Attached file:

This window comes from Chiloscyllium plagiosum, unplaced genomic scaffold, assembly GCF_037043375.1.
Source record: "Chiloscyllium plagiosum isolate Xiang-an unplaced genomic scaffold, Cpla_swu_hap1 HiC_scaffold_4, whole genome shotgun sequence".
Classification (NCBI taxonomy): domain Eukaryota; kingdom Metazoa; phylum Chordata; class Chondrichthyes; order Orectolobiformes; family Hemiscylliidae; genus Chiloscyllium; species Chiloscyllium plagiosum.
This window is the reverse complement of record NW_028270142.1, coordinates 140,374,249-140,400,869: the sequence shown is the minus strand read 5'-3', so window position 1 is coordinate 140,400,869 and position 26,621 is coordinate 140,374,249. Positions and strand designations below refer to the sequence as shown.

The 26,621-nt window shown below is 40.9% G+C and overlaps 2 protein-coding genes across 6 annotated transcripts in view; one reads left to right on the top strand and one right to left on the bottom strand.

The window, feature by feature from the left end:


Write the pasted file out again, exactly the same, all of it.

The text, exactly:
This window comes from Chiloscyllium plagiosum, unplaced genomic scaffold, assembly GCF_037043375.1.
Source record: "Chiloscyllium plagiosum isolate Xiang-an unplaced genomic scaffold, Cpla_swu_hap1 HiC_scaffold_4, whole genome shotgun sequence".
Classification (NCBI taxonomy): domain Eukaryota; kingdom Metazoa; phylum Chordata; class Chondrichthyes; order Orectolobiformes; family Hemiscylliidae; genus Chiloscyllium; species Chiloscyllium plagiosum.
This window is the reverse complement of record NW_028270142.1, coordinates 140,374,249-140,400,869: the sequence shown is the minus strand read 5'-3', so window position 1 is coordinate 140,400,869 and position 26,621 is coordinate 140,374,249. Positions and strand designations below refer to the sequence as shown.

The 26,621-nt window shown below is 40.9% G+C and overlaps 2 protein-coding genes across 6 annotated transcripts in view; one reads left to right on the top strand and one right to left on the bottom strand.

The window, feature by feature from the left end: